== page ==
I would like to be able to say that all of the evenings chez moi were black tie and that, as the port decanter made its rounds, this little charmer made the conversation hum and buzz.  But, well, you know … 😉 …

The reality was that, because I was writing a book at the time, my large dining table was perpetually covered in piles of maps, books and papers, together with a portable typewriter (remember typewriters???), a little space where my plate could go when I wanted to eat – and a pot plant that was home to this beauty for awhile.

Tripod-mounted OM-1 with 50mm Zuiko; extension tubes or close up lenses; Agfa CT18 colour slide, rated at 64 ISO; Color Efex Pro 4.
.
.
.

GARDEN 49 – EARLY MORNING GARDEN: BRAMBLE (MONO + COLOUR)

 

 

A Bramble shoot arcing up into the air
.
A shoot from one of the dense Bramble thickets bordering our “lawns”, arcing up into the air with the hope of eventually landing on open ground and thus extending the thicket’s size; 10 July 2014.

I’m decidedly ambivalent about Brambles.  Their plus side of course is their copious fruit, the blackberry, which stains fingers, tastes delicious and takes part in all sorts of delicious other foods – jam, jelly, pies, crumbles – and the latter two with lashings of glorious custard!  And all of this, especially for a FATman, must outweigh all the negatives but, outweighed as they may be, they cannot be ignored.

First, Brambles are covered in sharp thorns, which snag clothing and easily pierce skin  – this is not a plant to be tackled with even gloved hands. 

And second, these plants are territorially voracious, and this is what is shown above.  For thickets send these exploratory branches skywards and, after climbing, they arch over towards the ground – and when they eventually land on the open ground around the thicket, they take root and so expand the thicket’s size – after which the whole process repeats itself.  A few years unguarded – by me and my pair of B&Q Value shears! –  or certainly a decade, and our garden would be completely engulfed.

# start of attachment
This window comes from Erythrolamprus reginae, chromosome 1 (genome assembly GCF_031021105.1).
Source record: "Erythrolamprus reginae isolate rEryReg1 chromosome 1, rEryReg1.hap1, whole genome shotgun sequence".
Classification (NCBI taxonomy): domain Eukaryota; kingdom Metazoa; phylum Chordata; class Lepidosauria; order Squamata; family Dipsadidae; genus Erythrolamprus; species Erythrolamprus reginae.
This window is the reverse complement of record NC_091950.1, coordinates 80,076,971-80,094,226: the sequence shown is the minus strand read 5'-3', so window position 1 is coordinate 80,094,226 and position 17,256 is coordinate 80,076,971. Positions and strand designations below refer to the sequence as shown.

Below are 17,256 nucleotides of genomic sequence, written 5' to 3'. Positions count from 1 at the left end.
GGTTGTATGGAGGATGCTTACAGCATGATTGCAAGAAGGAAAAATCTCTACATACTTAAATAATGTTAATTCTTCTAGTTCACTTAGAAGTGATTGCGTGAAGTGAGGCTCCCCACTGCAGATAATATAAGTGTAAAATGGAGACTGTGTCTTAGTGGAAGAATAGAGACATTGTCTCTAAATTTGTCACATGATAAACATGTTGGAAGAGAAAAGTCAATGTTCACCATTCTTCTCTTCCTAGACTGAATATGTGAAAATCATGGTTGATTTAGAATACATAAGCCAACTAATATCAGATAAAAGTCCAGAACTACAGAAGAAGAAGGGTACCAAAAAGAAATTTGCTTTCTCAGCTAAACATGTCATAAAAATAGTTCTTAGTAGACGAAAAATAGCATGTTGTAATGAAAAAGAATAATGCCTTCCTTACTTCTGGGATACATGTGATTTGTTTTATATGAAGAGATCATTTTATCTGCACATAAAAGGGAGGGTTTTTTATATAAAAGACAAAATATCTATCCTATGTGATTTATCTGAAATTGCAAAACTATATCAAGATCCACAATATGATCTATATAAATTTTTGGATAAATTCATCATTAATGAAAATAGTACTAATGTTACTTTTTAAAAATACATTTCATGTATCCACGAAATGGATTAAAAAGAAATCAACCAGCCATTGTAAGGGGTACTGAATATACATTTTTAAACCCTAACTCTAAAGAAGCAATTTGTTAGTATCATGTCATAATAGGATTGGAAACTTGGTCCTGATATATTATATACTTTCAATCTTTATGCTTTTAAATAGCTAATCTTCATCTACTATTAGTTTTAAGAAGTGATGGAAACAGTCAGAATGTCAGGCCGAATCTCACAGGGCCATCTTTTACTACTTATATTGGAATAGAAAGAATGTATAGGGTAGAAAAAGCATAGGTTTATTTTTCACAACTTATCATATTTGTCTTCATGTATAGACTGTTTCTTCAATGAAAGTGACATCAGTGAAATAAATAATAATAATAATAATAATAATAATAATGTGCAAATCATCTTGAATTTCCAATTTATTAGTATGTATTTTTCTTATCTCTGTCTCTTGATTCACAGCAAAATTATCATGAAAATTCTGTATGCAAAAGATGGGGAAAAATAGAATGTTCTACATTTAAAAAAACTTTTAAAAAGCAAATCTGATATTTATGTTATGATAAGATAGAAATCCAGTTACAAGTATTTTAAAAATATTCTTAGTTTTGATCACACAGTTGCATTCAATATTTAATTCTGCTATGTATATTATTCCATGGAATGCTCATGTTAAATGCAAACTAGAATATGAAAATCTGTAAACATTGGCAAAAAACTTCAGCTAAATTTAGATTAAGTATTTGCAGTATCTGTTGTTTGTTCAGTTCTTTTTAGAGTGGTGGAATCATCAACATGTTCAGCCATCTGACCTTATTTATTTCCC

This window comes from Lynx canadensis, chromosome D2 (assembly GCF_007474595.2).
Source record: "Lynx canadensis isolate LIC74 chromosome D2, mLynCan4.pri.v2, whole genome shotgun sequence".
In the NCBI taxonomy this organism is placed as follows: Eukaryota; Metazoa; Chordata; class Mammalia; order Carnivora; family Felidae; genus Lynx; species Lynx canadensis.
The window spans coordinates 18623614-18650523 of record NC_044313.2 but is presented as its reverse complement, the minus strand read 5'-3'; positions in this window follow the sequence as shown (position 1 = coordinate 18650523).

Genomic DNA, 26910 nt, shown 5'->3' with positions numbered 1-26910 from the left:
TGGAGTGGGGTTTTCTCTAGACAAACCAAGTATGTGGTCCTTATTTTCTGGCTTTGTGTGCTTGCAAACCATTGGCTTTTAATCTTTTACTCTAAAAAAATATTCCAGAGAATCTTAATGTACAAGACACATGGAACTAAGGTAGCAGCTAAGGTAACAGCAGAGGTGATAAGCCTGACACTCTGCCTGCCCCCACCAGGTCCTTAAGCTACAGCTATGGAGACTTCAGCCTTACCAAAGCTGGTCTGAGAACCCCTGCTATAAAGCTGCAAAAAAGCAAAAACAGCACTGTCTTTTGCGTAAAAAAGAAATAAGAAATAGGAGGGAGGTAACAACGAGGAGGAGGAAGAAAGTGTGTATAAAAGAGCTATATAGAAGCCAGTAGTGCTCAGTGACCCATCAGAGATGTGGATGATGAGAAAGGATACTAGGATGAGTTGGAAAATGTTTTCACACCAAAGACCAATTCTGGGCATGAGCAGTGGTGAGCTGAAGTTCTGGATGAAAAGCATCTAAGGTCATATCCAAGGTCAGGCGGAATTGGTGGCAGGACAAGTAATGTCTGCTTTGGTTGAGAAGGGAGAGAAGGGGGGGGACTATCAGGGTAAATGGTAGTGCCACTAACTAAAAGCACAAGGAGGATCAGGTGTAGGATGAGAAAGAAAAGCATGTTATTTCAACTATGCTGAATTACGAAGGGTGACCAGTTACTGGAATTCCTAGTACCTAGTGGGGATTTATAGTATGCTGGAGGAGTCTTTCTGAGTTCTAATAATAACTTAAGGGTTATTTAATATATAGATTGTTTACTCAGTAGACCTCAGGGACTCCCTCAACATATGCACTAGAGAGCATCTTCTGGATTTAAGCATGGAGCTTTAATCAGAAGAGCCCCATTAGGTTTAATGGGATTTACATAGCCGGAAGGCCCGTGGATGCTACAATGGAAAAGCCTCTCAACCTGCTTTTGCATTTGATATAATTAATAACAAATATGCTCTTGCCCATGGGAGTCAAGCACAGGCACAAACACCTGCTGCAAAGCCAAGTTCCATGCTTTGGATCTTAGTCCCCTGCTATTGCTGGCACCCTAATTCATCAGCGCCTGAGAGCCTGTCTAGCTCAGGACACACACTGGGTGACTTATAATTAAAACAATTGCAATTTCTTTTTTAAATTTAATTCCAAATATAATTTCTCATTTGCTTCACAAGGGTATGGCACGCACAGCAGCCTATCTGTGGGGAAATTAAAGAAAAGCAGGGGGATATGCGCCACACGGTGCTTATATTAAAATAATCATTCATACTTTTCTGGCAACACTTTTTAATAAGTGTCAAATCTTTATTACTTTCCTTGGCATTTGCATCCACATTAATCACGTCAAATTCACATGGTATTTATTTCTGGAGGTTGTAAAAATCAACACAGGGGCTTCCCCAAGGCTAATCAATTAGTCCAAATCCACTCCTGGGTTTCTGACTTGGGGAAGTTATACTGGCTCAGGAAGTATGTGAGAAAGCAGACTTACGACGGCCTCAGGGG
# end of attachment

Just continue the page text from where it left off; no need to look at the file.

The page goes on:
This shot was originally a near silhouette of the plant against a blue sky.  Taking the image into black and white, I converted the sky to plain white, and then restored, and lightened, almost all of the plant’s colours.  A thin border serves to show the subject’s position within the frame.

D800 with 50mm Nikkor used in DX format to provide 75mm; 400 ISO; Silver Efex Pro 2, starting at the High Key 2  preset and selectively restoring colour.
.
.
.

GARDEN 47 – PLANTAIN (MONO)

 

 

Plantain in our Bristol garden

.

Plantain from our Bristol garden; 22 June 2014.

Taking my life (and my plant guide) in my hands, I’m going to identify this as the Ribwort Plantain.  And this is the first denizen of our front garden that I’ve pictured.  Not that it was in the front garden when I pictured it.  Seeing these plantains – plants that I’ve always liked – beside our front gate, I held back The Destructor (our petrol mower) from roaring and ravaging over them and instead let it roar and ravage around them, so that I could preserve them and bring a bloom indoors.